Veṅkaṭanātha (Vedāntadeśika), whose dates are traditionally given as 1268–1369 CE, is one of the most important representatives of the Viśiṣṭādvaita Vedānta tradition after the figure of Rāmānuja. Veṅkaṭanātha’s extensive oeuvre includes texts in Sanskrit, Maṇipravāḷa, Tamil and Prakrit. Well known for having systemized the teachings of Rāmānuja, his works also refer to the teachings of Rāmānuja’s followers, which he examines and sometimes criticizes. Likewise, he picks up the teachings of the Āḻvārs, the authors of the Four Thousand Heavenly Verses (NālāyiratTivyappirapantam), dealing with them in a number of works written in Maṇipravāḷa. Finally, his teachings are also important for developments after his time, because they formed the starting point for the formation of the Vaṭakalai School.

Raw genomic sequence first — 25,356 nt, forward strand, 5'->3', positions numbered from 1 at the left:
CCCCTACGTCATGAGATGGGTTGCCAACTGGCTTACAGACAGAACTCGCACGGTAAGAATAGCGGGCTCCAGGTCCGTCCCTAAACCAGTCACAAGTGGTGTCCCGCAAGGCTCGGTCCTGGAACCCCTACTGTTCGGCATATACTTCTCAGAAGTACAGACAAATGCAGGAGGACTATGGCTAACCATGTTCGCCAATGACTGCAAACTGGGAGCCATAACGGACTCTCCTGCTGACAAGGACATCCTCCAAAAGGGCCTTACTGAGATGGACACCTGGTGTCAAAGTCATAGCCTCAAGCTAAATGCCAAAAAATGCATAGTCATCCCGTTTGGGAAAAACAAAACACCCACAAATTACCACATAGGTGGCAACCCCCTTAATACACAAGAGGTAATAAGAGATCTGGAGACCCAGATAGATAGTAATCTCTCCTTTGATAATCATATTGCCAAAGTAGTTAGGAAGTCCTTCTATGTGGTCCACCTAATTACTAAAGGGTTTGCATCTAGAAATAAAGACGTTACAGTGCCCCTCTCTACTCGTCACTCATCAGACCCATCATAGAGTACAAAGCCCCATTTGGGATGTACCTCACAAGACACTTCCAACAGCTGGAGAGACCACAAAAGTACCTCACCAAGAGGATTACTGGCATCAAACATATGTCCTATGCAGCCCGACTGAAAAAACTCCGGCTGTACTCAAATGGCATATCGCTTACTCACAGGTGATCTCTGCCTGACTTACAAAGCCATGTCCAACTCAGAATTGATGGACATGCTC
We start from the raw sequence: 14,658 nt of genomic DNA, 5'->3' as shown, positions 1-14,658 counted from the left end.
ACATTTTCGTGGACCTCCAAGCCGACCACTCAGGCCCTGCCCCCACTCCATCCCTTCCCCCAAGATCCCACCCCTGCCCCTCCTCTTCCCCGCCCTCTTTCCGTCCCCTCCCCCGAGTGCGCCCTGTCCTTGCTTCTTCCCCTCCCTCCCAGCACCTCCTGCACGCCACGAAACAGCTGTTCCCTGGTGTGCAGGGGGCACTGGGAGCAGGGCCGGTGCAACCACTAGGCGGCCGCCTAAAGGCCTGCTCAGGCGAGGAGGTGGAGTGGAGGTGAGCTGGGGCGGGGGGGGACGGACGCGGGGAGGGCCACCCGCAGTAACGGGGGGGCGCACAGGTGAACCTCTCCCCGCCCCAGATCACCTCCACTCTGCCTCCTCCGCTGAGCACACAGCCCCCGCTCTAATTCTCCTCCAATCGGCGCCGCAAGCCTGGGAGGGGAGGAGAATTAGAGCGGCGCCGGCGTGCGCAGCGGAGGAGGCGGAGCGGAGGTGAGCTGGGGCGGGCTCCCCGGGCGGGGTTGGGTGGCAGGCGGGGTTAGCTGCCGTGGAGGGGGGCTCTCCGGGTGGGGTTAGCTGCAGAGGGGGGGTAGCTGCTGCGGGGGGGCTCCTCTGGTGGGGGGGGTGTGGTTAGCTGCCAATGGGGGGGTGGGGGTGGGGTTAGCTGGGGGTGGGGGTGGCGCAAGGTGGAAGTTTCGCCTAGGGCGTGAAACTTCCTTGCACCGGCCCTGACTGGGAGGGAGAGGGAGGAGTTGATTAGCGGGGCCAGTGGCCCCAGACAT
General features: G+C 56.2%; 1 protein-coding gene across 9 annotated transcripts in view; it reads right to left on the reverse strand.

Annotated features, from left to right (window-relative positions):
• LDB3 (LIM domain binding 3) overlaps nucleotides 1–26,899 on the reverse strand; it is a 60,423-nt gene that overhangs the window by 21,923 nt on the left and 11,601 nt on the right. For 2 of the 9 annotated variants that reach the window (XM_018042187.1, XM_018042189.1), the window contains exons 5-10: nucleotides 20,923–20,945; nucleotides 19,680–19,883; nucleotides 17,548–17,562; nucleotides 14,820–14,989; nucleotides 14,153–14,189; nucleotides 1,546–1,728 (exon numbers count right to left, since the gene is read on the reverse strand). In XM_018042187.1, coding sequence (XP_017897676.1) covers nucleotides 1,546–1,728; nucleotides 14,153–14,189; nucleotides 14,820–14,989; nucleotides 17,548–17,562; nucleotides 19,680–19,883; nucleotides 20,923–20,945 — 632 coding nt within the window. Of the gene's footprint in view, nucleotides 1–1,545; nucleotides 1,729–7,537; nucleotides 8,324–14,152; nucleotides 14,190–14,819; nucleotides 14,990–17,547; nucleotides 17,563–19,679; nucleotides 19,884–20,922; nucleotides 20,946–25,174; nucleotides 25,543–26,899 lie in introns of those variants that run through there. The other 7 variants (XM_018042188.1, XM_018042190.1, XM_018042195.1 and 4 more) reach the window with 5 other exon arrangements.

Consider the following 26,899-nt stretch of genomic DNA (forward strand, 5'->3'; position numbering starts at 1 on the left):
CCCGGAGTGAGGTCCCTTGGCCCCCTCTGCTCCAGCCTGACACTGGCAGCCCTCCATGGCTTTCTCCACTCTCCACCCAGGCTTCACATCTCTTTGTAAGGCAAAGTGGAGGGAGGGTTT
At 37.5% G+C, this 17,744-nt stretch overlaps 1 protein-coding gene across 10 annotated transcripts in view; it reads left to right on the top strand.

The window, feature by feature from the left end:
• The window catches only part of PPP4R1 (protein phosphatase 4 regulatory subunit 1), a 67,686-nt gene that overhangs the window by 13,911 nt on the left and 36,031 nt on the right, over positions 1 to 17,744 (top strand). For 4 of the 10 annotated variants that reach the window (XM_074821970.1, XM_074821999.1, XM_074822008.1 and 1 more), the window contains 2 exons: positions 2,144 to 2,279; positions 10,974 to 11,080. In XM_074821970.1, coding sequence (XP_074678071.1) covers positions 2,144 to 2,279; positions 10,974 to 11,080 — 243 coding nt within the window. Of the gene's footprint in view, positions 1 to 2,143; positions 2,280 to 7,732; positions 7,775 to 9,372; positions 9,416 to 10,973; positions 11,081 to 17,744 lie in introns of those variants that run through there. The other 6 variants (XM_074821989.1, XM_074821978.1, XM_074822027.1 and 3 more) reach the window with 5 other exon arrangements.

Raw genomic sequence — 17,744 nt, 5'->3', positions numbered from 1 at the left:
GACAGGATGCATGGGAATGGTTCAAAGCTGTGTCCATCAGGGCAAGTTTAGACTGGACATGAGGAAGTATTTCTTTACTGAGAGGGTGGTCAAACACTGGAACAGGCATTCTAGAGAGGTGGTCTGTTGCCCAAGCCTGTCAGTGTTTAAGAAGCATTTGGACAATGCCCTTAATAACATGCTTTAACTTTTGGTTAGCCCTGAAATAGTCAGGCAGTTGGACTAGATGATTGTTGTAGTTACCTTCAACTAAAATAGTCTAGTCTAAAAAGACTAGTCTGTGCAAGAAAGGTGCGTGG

Within the framework of this project, Veṅkaṭanātha’s work is being explored in several ways. One focus is the systematic presentation of his teachings, above all his teachings on God Viṣṇu-Nārāyaṇa and the soul, to which he dedicates individual chapters or longer sections in his Sanskrit works Nyāyasiddhāñjana, Tattvamuktākalāpa, Paramatabhaṅga and Rahasyatrayasāra. In addition to this systematic presentation, relevant text passages on the topics of God and soul are being translated and examined with regard to how these teachings developed within the tradition of Veṅkaṭanātha’s own school, as well as in the critical debates with the teachings of other schools (Advaita Vedānta, Nyāya, Vaiśeṣika, Sāṃkhya). Another focus is the still little researched parallels between Veṅkaṭanātha’s school and the tradition of the Madhva Vedānta, especially the extensive reception of the teachings of Rāmānuja and Veṅkaṭanātha by Madhva’s disciple Jayatīrtha (1365–1388), as well as by Vyāsatīrtha (1460–1539).